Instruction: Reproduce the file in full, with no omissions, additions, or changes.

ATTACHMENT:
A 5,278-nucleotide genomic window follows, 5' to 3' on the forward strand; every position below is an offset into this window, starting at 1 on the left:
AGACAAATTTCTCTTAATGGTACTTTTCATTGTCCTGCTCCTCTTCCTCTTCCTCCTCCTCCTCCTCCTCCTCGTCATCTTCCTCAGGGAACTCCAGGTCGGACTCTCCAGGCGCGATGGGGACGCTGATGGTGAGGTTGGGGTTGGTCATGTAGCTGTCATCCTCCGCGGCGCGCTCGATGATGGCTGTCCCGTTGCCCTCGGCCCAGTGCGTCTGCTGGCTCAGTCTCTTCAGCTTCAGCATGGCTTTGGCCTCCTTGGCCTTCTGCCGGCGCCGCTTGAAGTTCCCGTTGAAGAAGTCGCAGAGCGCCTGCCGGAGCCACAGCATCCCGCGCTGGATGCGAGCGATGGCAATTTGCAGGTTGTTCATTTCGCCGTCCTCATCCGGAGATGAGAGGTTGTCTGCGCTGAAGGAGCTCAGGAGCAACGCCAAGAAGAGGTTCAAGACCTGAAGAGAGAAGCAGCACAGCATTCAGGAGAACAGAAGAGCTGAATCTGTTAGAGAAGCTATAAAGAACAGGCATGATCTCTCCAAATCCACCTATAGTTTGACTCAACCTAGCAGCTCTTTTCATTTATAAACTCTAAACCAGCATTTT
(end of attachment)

A 5,278-nucleotide genomic window follows, 5' to 3' on the forward strand; every position below is an offset into this window, starting at 1 on the left:
AGACAAATTTCTCTTAATGGTACTTTTCATTGTCCTGCTCCTCTTCCTCTTCCTCCTCCTCCTCCTCCTCCTCGTCATCTTCCTCAGGGAACTCCAGGTCGGACTCTCCAGGCGCGATGGGGACGCTGATGGTGAGGTTGGGGTTGGTCATGTAGCTGTCATCCTCCGCGGCGCGCTCGATGATGGCTGTCCCGTTGCCCTCGGCCCAGTGCGTCTGCTGGCTCAGTCTCTTCAGCTTCAGCATGGCTTTGGCCTCCTTGGCCTTCTGCCGGCGCCGCTTGAAGTTCCCGTTGAAGAAGTCGCAGAGCGCCTGCCGGAGCCACAGCATCCCGCGCTGGATGCGAGCGATGGCAATTTGCAGGTTGTTCATTTCGCCGTCCTCATCCGGAGATGAGAGGTTGTCTGCGCTGAAGGAGCTCAGGAGCAACGCCAAGAAGAGGTTCAAGACCTGAAGAGAGAAGCAGCACAGCATTCAGGAGAACAGAAGAGCTGAATCTGTTAGAGAAGCTATAAAGAACAGGCATGATCTCTCCAAATCCACCTATAGTTTGACTCAACCTAGCAGCTCTTTTCATTTATAAACTCTAAACCAGCATTTT